Jefferson Adams is a freelance writer living in San Francisco. His poems, essays and photographs have appeared in Antioch Review, Blue Mesa Review, CALIBAN, Hayden's Ferry Review, Huffington Post, the Mississippi Review, and Slate among others.
He is a member of both the National Writers Union, the International Federation of Journalists, and covers San Francisco Health News for Examiner.com.
Irish citizens with celiac disease will no longer be reimbursed for the gluten-free products they buy, under to a newly announced cutback to their health benefits.
Celiac.com 10/19/2012 - Irish citizens with celiac disease will no longer be reimbursed for the gluten-free products they buy, under to a newly announced cutback to their health benefits.
The Irish Pharmacy Union (IPU) says that new cuts to health benefits by the Irish health service (HSE) mean that many gluten-free products will no longer be reimbursed by the government, including products purchased by patients with medical cards, and those receiving long-term illness benefits.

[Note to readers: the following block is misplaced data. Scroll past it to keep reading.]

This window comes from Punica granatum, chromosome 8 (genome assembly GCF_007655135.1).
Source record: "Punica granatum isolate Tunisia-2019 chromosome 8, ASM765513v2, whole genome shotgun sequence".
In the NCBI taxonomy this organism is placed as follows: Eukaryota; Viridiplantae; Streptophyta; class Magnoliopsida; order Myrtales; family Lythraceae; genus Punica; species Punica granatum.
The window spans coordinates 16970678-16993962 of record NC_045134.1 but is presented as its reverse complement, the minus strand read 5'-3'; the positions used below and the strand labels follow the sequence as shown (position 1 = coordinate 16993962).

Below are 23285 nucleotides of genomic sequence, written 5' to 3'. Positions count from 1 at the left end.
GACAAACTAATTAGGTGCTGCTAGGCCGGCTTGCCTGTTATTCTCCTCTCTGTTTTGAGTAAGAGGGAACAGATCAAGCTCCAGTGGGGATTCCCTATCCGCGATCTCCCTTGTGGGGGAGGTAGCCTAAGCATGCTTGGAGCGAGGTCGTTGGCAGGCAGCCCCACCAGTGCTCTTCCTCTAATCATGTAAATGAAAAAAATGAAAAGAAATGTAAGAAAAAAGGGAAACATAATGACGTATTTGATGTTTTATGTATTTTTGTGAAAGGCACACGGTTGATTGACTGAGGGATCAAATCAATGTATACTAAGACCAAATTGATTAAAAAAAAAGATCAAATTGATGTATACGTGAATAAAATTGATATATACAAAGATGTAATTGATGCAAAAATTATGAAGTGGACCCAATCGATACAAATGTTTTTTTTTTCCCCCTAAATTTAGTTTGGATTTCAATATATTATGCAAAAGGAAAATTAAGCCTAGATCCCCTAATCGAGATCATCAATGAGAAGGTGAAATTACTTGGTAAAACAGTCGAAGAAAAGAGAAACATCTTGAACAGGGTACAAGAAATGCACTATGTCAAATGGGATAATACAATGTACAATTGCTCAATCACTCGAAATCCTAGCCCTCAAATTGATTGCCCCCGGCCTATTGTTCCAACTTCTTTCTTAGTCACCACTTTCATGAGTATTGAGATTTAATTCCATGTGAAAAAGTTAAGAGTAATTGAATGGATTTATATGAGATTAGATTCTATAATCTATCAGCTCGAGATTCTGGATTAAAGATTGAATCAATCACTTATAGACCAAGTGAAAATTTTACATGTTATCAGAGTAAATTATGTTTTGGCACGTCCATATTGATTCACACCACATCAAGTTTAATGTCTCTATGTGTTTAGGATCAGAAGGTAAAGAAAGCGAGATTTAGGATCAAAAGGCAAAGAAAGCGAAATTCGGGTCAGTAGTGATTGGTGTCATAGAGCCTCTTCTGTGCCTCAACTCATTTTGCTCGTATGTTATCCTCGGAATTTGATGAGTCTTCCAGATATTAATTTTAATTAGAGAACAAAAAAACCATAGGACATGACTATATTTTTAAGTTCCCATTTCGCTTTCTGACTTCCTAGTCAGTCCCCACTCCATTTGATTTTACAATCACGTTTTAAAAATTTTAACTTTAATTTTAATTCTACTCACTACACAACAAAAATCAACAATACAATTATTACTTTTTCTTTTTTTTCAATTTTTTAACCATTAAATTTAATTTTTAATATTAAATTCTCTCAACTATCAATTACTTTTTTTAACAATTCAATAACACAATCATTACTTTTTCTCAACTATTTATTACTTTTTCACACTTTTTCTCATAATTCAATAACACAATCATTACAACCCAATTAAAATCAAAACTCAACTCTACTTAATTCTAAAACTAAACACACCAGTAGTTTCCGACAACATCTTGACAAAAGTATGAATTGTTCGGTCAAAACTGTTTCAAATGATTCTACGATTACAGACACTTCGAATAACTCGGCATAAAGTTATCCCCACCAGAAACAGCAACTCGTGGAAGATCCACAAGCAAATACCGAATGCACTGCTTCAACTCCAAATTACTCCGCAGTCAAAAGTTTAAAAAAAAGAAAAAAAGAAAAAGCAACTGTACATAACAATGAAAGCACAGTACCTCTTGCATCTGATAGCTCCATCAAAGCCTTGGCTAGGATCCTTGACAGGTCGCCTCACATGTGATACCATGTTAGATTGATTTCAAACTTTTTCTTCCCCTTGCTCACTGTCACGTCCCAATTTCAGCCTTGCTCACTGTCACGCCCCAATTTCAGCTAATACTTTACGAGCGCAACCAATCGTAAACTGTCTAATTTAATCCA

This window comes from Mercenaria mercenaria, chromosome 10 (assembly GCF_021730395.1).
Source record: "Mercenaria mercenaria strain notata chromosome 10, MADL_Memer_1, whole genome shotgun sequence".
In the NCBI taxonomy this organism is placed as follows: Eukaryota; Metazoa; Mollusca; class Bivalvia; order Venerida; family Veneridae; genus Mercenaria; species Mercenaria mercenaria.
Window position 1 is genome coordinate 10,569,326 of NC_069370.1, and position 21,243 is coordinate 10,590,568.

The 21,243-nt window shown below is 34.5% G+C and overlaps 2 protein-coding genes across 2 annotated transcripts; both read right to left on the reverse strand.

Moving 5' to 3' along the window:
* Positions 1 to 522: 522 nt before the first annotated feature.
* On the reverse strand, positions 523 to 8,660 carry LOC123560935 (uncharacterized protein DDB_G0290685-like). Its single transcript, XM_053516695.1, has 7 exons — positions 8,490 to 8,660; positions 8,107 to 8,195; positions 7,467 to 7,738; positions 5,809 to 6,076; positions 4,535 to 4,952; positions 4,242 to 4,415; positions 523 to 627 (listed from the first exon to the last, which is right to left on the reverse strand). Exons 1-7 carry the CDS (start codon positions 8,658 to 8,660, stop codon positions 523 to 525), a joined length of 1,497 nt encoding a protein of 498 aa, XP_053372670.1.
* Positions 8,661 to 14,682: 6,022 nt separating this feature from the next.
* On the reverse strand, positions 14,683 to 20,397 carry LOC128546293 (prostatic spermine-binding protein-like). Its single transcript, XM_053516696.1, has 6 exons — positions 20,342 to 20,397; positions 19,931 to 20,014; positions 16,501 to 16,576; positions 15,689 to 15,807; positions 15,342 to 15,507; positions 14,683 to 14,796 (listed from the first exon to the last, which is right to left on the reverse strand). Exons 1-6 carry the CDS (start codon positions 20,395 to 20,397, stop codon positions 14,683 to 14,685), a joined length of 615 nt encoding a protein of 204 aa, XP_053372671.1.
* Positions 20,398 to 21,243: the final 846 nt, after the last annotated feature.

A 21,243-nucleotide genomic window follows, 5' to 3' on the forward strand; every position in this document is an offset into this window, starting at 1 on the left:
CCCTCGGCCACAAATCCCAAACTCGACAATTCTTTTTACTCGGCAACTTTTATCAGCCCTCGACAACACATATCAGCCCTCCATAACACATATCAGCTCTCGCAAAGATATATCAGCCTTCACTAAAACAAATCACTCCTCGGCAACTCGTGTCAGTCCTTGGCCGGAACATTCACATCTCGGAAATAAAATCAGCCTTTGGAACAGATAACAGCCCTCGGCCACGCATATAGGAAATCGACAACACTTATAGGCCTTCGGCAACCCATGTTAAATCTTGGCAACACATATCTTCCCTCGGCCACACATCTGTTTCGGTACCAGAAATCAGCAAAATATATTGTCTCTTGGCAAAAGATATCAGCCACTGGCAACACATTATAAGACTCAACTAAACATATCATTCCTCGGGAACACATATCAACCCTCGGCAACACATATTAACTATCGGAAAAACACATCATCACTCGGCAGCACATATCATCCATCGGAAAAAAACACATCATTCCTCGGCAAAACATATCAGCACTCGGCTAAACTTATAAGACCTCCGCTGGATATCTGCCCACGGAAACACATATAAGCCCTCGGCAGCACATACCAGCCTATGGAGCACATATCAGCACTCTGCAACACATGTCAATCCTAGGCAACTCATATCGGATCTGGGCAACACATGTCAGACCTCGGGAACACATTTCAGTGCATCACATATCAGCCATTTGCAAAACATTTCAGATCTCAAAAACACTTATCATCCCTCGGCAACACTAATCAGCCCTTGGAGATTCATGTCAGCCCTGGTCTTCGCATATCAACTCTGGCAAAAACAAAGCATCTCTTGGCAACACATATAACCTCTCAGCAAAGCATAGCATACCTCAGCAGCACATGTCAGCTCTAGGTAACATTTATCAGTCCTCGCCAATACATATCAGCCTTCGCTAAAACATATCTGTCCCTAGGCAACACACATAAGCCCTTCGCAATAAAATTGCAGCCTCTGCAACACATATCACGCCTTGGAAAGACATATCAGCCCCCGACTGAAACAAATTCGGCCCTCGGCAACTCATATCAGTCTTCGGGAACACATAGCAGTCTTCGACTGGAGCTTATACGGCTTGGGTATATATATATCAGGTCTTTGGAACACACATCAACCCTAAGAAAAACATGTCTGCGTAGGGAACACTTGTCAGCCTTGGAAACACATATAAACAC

Gluten-free products that will no longer be covered include baking powder, breads, cornflakes, flour, muesli, pasta, pizza and porridge.
People with celiac disease must eat gluten-free foods to avoid suffering from significant health problems. The IPU says this means that celiac patients, who rely on gluten-free products to maintain their health, will no longer receive financial support to help them cover the cost of these products.
The HSE announced the controversial €130 million in cuts last spring, but made no mention that gluten-free products would be removed from the list of free items.
The HSE announcement said only that 'certain products including' glucosamine, the obesity drug Orlistat, and Omega-3 Triglycerides to protect against heart disease, would be removed from the list of reimbursable products.
In confirming the elimination of reimbursements for gluten-free products, an HSE spokesperson said that the agency was choosing to cut products for which there was 'doubt about their clinical efficacy.'
What do you think? Are gluten-free products medically questionable for people with celiac disease? Let us know your thoughts by commenting below.